World with a Veneration for your Illustrious Family, and being brought up
with continual Praises of the Renowned Actions of your glorious
Ancestors, both in War and Peace, so famous over the Christian World for
their Vertue, Piety, and Learning, their elevated Birth, and greatness of
Courage, and of whom all our English History are full of the Wonders of
their Lives: A Family of so Ancient Nobility, and from whom so many
Heroes have proceeded to bless and serve their King and Country, that all
Ages and all Nations mention 'em even with Adoration: My self have been
in this our Age an Eye and Ear-witness, with what Transports of Joy, with
what unusual Respect and Ceremony, above what we pay to Mankind, the very
Name of the Great Howards of Norfolk and Arundel, have been celebrated on
Foreign Shores! And when any one of your Illustrious Family have pass'd
the Streets, the People throng'd to praise and bless him as soon as his
Name has been made known to the glad Croud. This I have seen with a Joy
that became a true English heart, (who truly venerate its brave
Country-men) and joyn'd my dutiful Respects and Praises with the most
devout; but never had the happiness yet of any opportunity to express
particularly that Admiration I have and ever had for your Lordship and
your Great Family. Still, I say, I did admire you, still I wish'd and
pray'd for you; 'twas all I cou'd or durst: But, as my Esteem for your
Lordship daily increased with my Judgment, so nothing cou'd bring it to
a more absolute height and perfection, than to observe in these
troublesome times, this Age of Lying, Peaching, and Swearing with what
noble Prudence, what steadiness of Mind, what Loyalty and Conduct you
have evaded the Snare, that 'twas to be fear'd was laid for all the Good,
the Brave, and Loyal, for all that truly lov'd our best of Kings and this
distracted Country. A thousand times I have wept for fear that Impudence
and Malice wou'd extend so far as to stain your Noble and ever-Loyal
Family with its unavoidable Imputatious; and as often for joy, to see how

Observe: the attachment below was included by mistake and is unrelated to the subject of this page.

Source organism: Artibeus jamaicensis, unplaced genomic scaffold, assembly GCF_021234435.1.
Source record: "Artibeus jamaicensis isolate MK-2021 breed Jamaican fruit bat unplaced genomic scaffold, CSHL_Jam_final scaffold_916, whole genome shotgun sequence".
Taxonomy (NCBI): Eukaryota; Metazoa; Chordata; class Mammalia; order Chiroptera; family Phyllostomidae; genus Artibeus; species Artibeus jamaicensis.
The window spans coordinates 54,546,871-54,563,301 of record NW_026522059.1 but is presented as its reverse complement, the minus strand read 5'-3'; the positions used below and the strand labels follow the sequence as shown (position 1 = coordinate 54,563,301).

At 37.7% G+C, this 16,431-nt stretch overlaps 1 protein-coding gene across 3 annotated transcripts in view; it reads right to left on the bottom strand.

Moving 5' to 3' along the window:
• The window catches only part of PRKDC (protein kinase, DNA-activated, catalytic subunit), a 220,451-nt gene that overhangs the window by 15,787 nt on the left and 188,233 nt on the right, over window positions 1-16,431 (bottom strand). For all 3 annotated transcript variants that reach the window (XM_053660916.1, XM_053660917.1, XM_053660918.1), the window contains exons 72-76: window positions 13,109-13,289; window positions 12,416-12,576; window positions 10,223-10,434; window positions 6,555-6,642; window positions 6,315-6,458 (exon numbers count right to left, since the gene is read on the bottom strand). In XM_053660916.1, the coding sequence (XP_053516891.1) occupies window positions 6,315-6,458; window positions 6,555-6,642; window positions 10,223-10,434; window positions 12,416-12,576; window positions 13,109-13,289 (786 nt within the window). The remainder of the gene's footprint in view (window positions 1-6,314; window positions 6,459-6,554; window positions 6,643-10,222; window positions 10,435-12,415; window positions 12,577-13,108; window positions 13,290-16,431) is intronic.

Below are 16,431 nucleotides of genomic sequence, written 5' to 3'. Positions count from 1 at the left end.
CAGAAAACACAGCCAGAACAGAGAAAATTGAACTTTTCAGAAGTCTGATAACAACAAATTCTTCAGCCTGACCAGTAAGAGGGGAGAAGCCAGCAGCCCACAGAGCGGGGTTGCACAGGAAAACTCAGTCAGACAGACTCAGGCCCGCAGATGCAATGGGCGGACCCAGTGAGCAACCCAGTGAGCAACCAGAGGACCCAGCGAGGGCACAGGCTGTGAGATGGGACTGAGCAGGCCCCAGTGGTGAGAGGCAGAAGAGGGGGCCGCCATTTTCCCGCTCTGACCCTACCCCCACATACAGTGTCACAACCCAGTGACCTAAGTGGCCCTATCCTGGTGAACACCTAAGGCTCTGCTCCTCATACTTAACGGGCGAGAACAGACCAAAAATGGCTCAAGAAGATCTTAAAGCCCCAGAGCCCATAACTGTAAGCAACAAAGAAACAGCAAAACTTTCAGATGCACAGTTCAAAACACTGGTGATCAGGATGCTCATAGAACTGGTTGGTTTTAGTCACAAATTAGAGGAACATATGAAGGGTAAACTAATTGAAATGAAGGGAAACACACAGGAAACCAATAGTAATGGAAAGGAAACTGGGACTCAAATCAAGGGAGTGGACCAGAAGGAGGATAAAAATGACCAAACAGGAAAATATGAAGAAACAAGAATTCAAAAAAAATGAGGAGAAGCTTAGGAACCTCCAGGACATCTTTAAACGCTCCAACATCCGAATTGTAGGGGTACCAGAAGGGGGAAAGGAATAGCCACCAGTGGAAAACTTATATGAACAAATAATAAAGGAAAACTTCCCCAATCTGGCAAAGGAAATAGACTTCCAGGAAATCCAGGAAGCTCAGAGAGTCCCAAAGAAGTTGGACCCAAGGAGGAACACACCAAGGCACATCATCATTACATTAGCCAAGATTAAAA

undauntedly both the Illustrions Duke your Father, and your Self, stem'd
the raging Torrent that threatned, with yours, the ruin of the King and
Kingdom; all which had not power to shake your Constancy or Loyalty: for
which, may Heaven and Earth reward and bless you; the noble Examples to
thousands of failing hearts, who from so great a President of Loyalty,
became confirm'd. May Heaven and Earth bless you for your pious and
resolute bravery of Mind, and Heroick honesty, when you cry'd, _Not
Guilty_; that you durst, like your great self, speak Conscientious Truths
in a Juncto so vitious, when Truth and Innocence was criminal: and I
doubt not but the Soul of that great Sufferer bows down from Heaven in
gratitude for that noble service done it. All these and a thousand marks
you give of daily growing Greatness; every day produces to those like me,
curious to learn the story of your Life and Actions, something that even
adds a Lustre to your great Name, which one wou'd think you'd be made no
more splendid: some new Goodness, some new act of Loyalty or Courage,
comes out to cheer the World and those that admire you. Nor wou'd I be
the last of those that dayly congratulate and celebrate your rising
Glory; nor durst I any other way approach you with it, but this humble
one, which carries some Excuse along with it.

Proud of the opportunity then, I most humbly beg your Lordships'
patronage of a Comedy, which has nothing to defend it, but the Honour it
begs, and nothing to deserve that Honour, but its being in every part
true Tory! Loyal all-over! except one Knave, which I hope no body will
take to himself; or if he do, I must e'en say with _Hamlet_,

--Then let the strucken Deer go weep--

It has the luck to be well received in the Town; which (not for my
Vanity) pleases me, but that thereby I find Honesty begins to come in
fashion again, when Loyalty is approv'd, and Whigism becomes a Jest
where'er 'tis met with. And, no doubt on't, so long as the Royal Cause
has such Patrons as your Lordship, such vigorous and noble Supporters,
his Majesty will be great, secure and quiet, the Nation flourishing and
happy, and seditious Fools and Knaves that have so long disturb'd the
Peace and Tranquility of the World, will become the business and sport of
Comedy, and at last the scorn of that Rabble that fondly and blindly
worshipt 'em; and whom nothing can so well convince as plain
Demonstration, which is ever more powerful and prevailent than Precept,
or even Preaching it self. If this have edifi'd effectual, 'tis all I
wish; and that your Lordship will be pleas'd to accept the humble
Offering, is all I beg, and the greatest Glory I care shou'd be done,

MY LORD,
Your Lordship's most Humble
and most Obedient Servant,
A. BEHN.

THE CITY HEIRESS; or, Sir _Timothy Treat-all_.

PROLOGUE,

Written by Mr. _Otway_, Spoken by Mrs. _Barry_.

_How vain have proved the Labours of the Stage,
In striving to reclaim a vitious Age!
Poets may write the Mischief to impeach,
You care as little what the Poets teach,
As you regard at Church what Parsons preach.
But where such Follies, and such Vices reign,
What honest Pen has Patience to refrain?
At Church, in Pews, ye most devoutly snore
And here, got dully drunk, ye come to roar:
Ye go to Church to glout, and ogle there,
And come to meet more loud convenient here.
With equal Zeal ye honour either Place,
And run so very evenly your Race,
Y' improve in Wit just as you do in Grace.
It must be so, some Daemon has possest
Our Land, and we have never since been blest.